Primer walking
Primer walking is a sequencing method of choice for sequencing DNA fragments between 1.3 and 7 kilobases. Such fragments are too long to be sequenced in a single sequence read using the chain termination method. This method works by dividing the long sequence into several consecutive short ones...

. The different strategies have different tradeoffs in speed and accuracy; shotgun methods
Shotgun sequencing
In genetics, shotgun sequencing, also known as shotgun cloning, is a method used for sequencing long DNA strands. It is named by analogy with the rapidly-expanding, quasi-random firing pattern of a shotgun....

are often used for sequencing large genomes, but its assembly is complex and difficult, particularly with sequence repeats often causing gaps in genome assembly.

Most sequencing approaches use an in vitro cloning step to amplify individual DNA molecules, because their molecular detection methods are not sensitive enough for single molecule sequencing. Emulsion PCR isolates individual DNA molecules along with primer-coated beads in aqueous droplets within an oil phase. Polymerase chain reaction
Polymerase chain reaction
The polymerase chain reaction is a scientific technique in molecular biology to amplify a single or a few copies of a piece of DNA across several orders of magnitude, generating thousands to millions of copies of a particular DNA sequence....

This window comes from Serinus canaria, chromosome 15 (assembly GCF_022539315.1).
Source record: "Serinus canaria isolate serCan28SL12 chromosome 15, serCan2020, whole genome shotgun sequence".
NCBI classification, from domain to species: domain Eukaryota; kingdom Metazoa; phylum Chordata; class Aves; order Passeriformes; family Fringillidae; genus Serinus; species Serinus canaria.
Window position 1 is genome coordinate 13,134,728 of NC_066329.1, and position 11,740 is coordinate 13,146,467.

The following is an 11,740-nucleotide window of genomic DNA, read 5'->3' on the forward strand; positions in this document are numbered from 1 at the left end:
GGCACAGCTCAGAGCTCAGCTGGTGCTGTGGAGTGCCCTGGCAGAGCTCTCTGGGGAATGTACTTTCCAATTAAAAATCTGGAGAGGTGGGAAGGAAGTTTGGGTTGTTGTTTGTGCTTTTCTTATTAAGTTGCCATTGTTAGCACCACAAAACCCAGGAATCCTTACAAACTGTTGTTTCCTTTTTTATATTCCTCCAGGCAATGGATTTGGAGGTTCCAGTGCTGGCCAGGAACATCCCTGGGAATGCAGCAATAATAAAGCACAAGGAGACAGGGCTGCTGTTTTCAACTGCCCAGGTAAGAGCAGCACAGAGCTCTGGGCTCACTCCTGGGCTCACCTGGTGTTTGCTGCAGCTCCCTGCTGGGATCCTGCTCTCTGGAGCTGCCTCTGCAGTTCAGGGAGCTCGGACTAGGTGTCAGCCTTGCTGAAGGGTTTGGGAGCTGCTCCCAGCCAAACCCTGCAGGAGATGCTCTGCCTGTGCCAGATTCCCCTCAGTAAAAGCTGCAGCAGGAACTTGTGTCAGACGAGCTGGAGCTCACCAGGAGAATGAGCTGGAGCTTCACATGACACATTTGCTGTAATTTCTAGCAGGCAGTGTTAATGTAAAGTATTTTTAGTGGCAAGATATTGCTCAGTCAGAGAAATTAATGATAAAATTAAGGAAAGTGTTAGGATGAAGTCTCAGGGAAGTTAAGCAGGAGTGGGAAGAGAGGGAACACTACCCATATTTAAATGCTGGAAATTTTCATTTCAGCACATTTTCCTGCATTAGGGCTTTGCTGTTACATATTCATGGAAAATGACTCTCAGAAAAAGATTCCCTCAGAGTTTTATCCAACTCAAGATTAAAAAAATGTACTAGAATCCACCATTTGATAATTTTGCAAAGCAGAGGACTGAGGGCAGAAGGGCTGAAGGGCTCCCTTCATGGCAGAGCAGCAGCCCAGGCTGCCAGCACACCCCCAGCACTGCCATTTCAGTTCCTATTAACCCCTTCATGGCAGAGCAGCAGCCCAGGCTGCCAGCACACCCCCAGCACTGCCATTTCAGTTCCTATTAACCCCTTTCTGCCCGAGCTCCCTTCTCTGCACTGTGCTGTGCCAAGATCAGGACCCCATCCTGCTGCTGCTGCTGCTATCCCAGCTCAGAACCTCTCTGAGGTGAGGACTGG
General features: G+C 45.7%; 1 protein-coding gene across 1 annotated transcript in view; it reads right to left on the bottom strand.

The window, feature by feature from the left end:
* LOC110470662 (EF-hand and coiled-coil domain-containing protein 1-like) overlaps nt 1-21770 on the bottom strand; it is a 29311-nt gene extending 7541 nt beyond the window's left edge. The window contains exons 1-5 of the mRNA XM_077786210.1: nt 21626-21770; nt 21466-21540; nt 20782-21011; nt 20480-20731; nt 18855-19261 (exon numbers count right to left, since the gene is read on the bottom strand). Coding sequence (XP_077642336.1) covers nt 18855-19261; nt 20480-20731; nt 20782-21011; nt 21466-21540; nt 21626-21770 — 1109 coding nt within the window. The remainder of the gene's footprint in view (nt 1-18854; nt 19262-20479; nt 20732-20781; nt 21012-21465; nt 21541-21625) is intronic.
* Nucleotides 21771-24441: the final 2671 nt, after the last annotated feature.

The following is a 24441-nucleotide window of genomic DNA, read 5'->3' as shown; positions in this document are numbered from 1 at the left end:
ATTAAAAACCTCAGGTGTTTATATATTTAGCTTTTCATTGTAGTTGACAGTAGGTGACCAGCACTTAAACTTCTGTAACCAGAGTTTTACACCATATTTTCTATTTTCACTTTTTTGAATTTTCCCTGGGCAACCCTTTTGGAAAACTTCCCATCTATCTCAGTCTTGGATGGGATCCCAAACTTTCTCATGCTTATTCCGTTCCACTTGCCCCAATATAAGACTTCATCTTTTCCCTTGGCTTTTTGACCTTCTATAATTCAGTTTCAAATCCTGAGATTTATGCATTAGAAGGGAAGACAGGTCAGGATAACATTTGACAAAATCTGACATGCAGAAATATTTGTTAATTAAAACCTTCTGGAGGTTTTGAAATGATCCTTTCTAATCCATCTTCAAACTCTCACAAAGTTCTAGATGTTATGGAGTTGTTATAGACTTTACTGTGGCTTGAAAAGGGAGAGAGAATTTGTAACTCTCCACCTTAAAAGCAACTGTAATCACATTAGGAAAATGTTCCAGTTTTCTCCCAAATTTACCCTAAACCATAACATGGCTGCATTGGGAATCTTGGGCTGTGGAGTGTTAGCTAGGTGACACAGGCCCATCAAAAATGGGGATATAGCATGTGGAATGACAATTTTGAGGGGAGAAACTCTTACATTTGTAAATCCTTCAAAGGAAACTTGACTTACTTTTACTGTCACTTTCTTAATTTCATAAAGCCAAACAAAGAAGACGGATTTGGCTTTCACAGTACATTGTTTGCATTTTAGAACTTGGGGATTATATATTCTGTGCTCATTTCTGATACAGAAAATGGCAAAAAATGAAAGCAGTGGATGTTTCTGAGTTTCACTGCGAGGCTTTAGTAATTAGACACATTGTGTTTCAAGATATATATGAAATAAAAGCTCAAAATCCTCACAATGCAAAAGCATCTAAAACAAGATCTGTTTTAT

(PCR) then coats each bead with clonal copies of the DNA molecule followed by immobilization for later sequencing. Emulsion PCR is used in the methods by Marguilis et al. (commercialized by 454 Life Sciences
454 Life Sciences
454 Life Sciences, is a biotechnology company based in Branford, Connecticut. It is a subsidiary of Roche, and specializes in high-throughput DNA sequencing.-History and Major Achievements:...

), Shendure and Porreca et al. (also known as "Polony sequencing
Polony
Polony is a contraction of "polymerase colony," a small colony of DNA.Polonies are discrete clonal amplifications of a single DNA molecule, grown in a gel matrix. This approach greatly improves the signal-to-noise ratio. Polonies can be generated using several techniques that include solid-phase...

") and SOLiD sequencing
ABI Solid Sequencing
SOLiD is a next-generation sequencing technology developed by Life Technologies and has been commercially available since 2008. These next generation technologies generate hundreds of millions to billions of small sequence reads at one time...

, (developed by Agencourt
Agencourt
Agencourt is a commune in the Côte-d'Or department in Bourgogne in eastern France.-Population:-External links:...

, now Applied Biosystems
Applied Biosystems
Applied Biosystems, Inc. started as GeneCo , was the name of a pioneer biotechnology company founded in 1981 in Foster City, California, in the San Francisco Bay Area...